Medical tourism is another interesting form of tourism. Already in Gaddaffi’s day, Jordan had an agreement providing health care services to Libyans and the new government has extended this agreement. In January and February 2012, hotels in Amman are full of Libyans and their family members receiving medical care in an Amman hospital.

For European tourists, there are certainly more convenient destinations with a more developed infrastructure, but a visitor to Jordan has all the more opportunity to experience a place that has not been ruined by the tourist industry. Even when visiting the “must-sees”, I have the feeling that Europe hasn’t quite discovered Jordan yet. Here are some tips:

Dead Sea and Madaba

If you ever visit Jordan, you should take a trip to the Dead Sea. It’s only 40 km from Amman, but because of the mountains, the drive takes nearly an hour. A swim in the Dead Sea is something you’ll remember for the rest of your life. It looks like regular water, but feels like an oily emulsion. You can float like a cork on the dense salty liquid and this is a source of excitement for everyone. Swimming is completely impossible; what’s more, when you try to walk in up to your chest, your feet are simply lifted from the sea bottom. If you get the extremely salty water in your eyes, you can imagine what the devil in the old Estonian fairy tale must have felt when the clever peasant poured boiling lead into his eye...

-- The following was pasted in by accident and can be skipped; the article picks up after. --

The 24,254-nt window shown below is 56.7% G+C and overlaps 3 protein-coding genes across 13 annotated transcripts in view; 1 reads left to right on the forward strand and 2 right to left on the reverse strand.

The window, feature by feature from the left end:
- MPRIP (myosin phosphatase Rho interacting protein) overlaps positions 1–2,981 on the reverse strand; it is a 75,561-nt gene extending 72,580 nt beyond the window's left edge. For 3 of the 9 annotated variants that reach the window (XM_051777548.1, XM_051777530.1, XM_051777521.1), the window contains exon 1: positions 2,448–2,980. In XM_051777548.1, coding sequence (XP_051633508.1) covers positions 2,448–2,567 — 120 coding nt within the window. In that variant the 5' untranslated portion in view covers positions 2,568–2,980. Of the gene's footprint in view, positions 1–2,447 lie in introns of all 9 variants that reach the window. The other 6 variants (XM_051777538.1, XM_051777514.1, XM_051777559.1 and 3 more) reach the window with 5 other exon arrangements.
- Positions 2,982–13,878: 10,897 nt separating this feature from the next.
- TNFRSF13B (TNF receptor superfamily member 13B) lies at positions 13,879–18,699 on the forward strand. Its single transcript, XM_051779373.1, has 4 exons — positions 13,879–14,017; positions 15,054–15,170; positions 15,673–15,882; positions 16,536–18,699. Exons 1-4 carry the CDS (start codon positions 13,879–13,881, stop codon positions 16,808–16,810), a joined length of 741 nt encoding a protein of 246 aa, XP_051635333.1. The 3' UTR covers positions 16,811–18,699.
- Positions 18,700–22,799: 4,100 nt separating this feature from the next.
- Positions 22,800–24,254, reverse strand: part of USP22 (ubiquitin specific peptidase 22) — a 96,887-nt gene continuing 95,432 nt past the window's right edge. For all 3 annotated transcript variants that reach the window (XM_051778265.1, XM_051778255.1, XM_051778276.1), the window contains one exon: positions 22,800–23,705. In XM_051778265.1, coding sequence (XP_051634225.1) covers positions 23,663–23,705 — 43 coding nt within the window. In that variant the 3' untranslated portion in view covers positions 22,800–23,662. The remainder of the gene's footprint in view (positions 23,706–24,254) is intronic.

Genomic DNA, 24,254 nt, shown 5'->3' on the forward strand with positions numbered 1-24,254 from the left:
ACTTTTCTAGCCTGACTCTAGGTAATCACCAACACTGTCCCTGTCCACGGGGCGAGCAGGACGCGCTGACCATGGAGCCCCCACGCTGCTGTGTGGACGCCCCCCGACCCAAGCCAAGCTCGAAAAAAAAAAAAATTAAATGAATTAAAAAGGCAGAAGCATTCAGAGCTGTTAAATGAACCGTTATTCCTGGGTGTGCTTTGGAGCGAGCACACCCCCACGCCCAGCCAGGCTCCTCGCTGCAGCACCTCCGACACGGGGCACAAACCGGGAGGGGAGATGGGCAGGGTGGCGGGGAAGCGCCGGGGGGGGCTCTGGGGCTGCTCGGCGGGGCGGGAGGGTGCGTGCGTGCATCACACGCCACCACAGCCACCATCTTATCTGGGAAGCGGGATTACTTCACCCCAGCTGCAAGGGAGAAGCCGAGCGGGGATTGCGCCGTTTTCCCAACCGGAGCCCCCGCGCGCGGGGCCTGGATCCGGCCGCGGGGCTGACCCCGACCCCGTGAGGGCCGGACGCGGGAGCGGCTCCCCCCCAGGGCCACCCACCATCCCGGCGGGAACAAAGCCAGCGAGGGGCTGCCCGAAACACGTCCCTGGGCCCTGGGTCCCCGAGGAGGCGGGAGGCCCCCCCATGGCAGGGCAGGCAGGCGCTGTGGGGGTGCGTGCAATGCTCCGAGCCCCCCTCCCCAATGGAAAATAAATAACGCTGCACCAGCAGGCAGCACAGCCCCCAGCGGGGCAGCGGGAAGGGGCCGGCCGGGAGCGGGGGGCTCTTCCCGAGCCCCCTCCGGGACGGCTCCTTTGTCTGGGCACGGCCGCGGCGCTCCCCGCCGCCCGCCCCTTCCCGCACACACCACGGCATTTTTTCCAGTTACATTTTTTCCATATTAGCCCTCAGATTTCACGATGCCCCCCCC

The Dead Sea’s water level is falling primarily due to the heavy use of the water in the River Jordan, which feeds the lake. In the 1930s, 1.3 billion m3 of water a year flowed into the Dead Sea from the Jordan, but the figure has now dropped to less than 400 million m3. Only 2% of the Jordan’s water makes it to the Dead Sea. A total of 1.05 billion m3 of water evaporates from the surface of the Dead Sea each year, as a result of which the water level falls 1 metre a year. It is predicted that the lake will completely dry up in 50 years. For now, however, the ultrasaline body of water offers tourists from near and far a chance to enjoy floating carefree as a child. Photo: Private collection

Jordan plans to further develop Dead Sea tourism. In 2001 the development plan for the Dead Sea region won an international architectural award in the planned areas category. But why develop tourism if the sea is disappearing? To compensate the loss of water due to evaporation, a plan is in the works to direct additional water to the Dead Sea from the Red Sea or via Israel from the Mediterranean Sea. The idea has gotten no further than the planning stage since the water pipe’s environmental impacts have not yet been studied.